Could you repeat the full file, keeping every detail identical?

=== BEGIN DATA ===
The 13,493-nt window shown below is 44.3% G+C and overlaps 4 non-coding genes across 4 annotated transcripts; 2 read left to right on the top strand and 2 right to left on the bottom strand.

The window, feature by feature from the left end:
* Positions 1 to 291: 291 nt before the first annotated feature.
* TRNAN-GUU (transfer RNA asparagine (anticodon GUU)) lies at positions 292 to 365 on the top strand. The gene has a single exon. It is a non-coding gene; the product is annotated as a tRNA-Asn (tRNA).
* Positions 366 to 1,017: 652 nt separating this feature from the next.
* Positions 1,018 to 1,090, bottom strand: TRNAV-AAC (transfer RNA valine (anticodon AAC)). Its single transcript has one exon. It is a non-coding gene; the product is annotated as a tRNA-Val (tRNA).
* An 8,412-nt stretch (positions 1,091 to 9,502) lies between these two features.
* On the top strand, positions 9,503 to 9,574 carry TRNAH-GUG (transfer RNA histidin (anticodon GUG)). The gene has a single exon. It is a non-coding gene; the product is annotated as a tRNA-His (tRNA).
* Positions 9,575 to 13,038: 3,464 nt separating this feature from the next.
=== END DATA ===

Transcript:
The 13,493-nt window shown below is 44.3% G+C and overlaps 4 non-coding genes across 4 annotated transcripts; 2 read left to right on the top strand and 2 right to left on the bottom strand.

The window, feature by feature from the left end:
* Positions 1 to 291: 291 nt before the first annotated feature.
* TRNAN-GUU (transfer RNA asparagine (anticodon GUU)) lies at positions 292 to 365 on the top strand. The gene has a single exon. It is a non-coding gene; the product is annotated as a tRNA-Asn (tRNA).
* Positions 366 to 1,017: 652 nt separating this feature from the next.
* Positions 1,018 to 1,090, bottom strand: TRNAV-AAC (transfer RNA valine (anticodon AAC)). Its single transcript has one exon. It is a non-coding gene; the product is annotated as a tRNA-Val (tRNA).
* An 8,412-nt stretch (positions 1,091 to 9,502) lies between these two features.
* On the top strand, positions 9,503 to 9,574 carry TRNAH-GUG (transfer RNA histidin (anticodon GUG)). The gene has a single exon. It is a non-coding gene; the product is annotated as a tRNA-His (tRNA).
* Positions 9,575 to 13,038: 3,464 nt separating this feature from the next.